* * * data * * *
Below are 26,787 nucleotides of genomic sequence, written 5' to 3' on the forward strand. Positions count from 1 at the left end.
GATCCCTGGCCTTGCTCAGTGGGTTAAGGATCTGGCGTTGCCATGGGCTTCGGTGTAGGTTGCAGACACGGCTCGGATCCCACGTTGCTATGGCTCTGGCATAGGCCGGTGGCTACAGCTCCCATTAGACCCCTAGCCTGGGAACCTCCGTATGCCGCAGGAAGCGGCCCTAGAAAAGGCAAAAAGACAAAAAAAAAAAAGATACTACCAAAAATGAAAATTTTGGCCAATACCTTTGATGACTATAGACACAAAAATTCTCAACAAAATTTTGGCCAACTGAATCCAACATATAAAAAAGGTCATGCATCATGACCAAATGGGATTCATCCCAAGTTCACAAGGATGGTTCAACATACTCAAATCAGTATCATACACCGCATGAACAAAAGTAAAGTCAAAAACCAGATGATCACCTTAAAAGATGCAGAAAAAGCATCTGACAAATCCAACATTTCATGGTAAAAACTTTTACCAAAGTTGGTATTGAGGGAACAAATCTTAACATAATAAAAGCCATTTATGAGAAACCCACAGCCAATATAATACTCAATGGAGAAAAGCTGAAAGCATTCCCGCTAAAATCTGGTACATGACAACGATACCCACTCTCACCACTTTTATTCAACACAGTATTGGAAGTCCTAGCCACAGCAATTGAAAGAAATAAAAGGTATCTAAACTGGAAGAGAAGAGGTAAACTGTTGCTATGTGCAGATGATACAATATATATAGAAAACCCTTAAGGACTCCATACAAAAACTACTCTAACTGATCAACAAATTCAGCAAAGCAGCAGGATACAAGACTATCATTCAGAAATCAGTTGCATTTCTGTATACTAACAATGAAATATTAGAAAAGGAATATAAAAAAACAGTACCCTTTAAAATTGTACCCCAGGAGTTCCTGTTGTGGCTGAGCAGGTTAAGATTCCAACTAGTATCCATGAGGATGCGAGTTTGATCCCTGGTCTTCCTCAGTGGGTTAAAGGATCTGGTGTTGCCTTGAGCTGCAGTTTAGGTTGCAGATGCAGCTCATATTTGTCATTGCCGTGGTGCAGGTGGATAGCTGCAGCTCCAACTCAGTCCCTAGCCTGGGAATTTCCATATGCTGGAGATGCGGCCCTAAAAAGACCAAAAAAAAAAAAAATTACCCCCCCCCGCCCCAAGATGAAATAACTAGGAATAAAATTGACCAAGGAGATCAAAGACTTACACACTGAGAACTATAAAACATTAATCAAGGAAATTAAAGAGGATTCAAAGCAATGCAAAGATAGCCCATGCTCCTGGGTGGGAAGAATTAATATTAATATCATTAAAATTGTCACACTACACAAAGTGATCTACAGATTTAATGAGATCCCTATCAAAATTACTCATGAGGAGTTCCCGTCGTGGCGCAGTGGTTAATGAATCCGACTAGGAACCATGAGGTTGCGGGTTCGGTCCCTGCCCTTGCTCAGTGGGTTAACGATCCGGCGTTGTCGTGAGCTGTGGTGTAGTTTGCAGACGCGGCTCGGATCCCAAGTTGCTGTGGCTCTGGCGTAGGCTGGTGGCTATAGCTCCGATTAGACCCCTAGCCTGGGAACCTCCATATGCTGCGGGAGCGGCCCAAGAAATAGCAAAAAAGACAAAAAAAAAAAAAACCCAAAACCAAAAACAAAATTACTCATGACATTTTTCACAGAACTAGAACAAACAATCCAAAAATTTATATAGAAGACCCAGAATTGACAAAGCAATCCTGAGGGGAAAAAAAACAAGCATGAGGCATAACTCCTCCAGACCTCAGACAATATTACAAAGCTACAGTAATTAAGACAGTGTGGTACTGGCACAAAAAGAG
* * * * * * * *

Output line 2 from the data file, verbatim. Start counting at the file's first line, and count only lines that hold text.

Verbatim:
GATCCCTGGCCTTGCTCAGTGGGTTAAGGATCTGGCGTTGCCATGGGCTTCGGTGTAGGTTGCAGACACGGCTCGGATCCCACGTTGCTATGGCTCTGGCATAGGCCGGTGGCTACAGCTCCCATTAGACCCCTAGCCTGGGAACCTCCGTATGCCGCAGGAAGCGGCCCTAGAAAAGGCAAAAAGACAAAAAAAAAAAAGATACTACCAAAAATGAAAATTTTGGCCAATACCTTTGATGACTATAGACACAAAAATTCTCAACAAAATTTTGGCCAACTGAATCCAACATATAAAAAAGGTCATGCATCATGACCAAATGGGATTCATCCCAAGTTCACAAGGATGGTTCAACATACTCAAATCAGTATCATACACCGCATGAACAAAAGTAAAGTCAAAAACCAGATGATCACCTTAAAAGATGCAGAAAAAGCATCTGACAAATCCAACATTTCATGGTAAAAACTTTTACCAAAGTTGGTATTGAGGGAACAAATCTTAACATAATAAAAGCCATTTATGAGAAACCCACAGCCAATATAATACTCAATGGAGAAAAGCTGAAAGCATTCCCGCTAAAATCTGGTACATGACAACGATACCCACTCTCACCACTTTTATTCAACACAGTATTGGAAGTCCTAGCCACAGCAATTGAAAGAAATAAAAGGTATCTAAACTGGAAGAGAAGAGGTAAACTGTTGCTATGTGCAGATGATACAATATATATAGAAAACCCTTAAGGACTCCATACAAAAACTACTCTAACTGATCAACAAATTCAGCAAAGCAGCAGGATACAAGACTATCATTCAGAAATCAGTTGCATTTCTGTATACTAACAATGAAATATTAGAAAAGGAATATAAAAAAACAGTACCCTTTAAAATTGTACCCCAGGAGTTCCTGTTGTGGCTGAGCAGGTTAAGATTCCAACTAGTATCCATGAGGATGCGAGTTTGATCCCTGGTCTTCCTCAGTGGGTTAAAGGATCTGGTGTTGCCTTGAGCTGCAGTTTAGGTTGCAGATGCAGCTCATATTTGTCATTGCCGTGGTGCAGGTGGATAGCTGCAGCTCCAACTCAGTCCCTAGCCTGGGAATTTCCATATGCTGGAGATGCGGCCCTAAAAAGACCAAAAAAAAAAAAAATTACCCCCCCCCGCCCCAAGATGAAATAACTAGGAATAAAATTGACCAAGGAGATCAAAGACTTACACACTGAGAACTATAAAACATTAATCAAGGAAATTAAAGAGGATTCAAAGCAATGCAAAGATAGCCCATGCTCCTGGGTGGGAAGAATTAATATTAATATCATTAAAATTGTCACACTACACAAAGTGATCTACAGATTTAATGAGATCCCTATCAAAATTACTCATGAGGAGTTCCCGTCGTGGCGCAGTGGTTAATGAATCCGACTAGGAACCATGAGGTTGCGGGTTCGGTCCCTGCCCTTGCTCAGTGGGTTAACGATCCGGCGTTGTCGTGAGCTGTGGTGTAGTTTGCAGACGCGGCTCGGATCCCAAGTTGCTGTGGCTCTGGCGTAGGCTGGTGGCTATAGCTCCGATTAGACCCCTAGCCTGGGAACCTCCATATGCTGCGGGAGCGGCCCAAGAAATAGCAAAAAAGACAAAAAAAAAAAAAACCCAAAACCAAAAACAAAATTACTCATGACATTTTTCACAGAACTAGAACAAACAATCCAAAAATTTATATAGAAGACCCAGAATTGACAAAGCAATCCTGAGGGGAAAAAAAACAAGCATGAGGCATAACTCCTCCAGACCTCAGACAATATTACAAAGCTACAGTAATTAAGACAGTGTGGTACTGGCACAAAAAGAG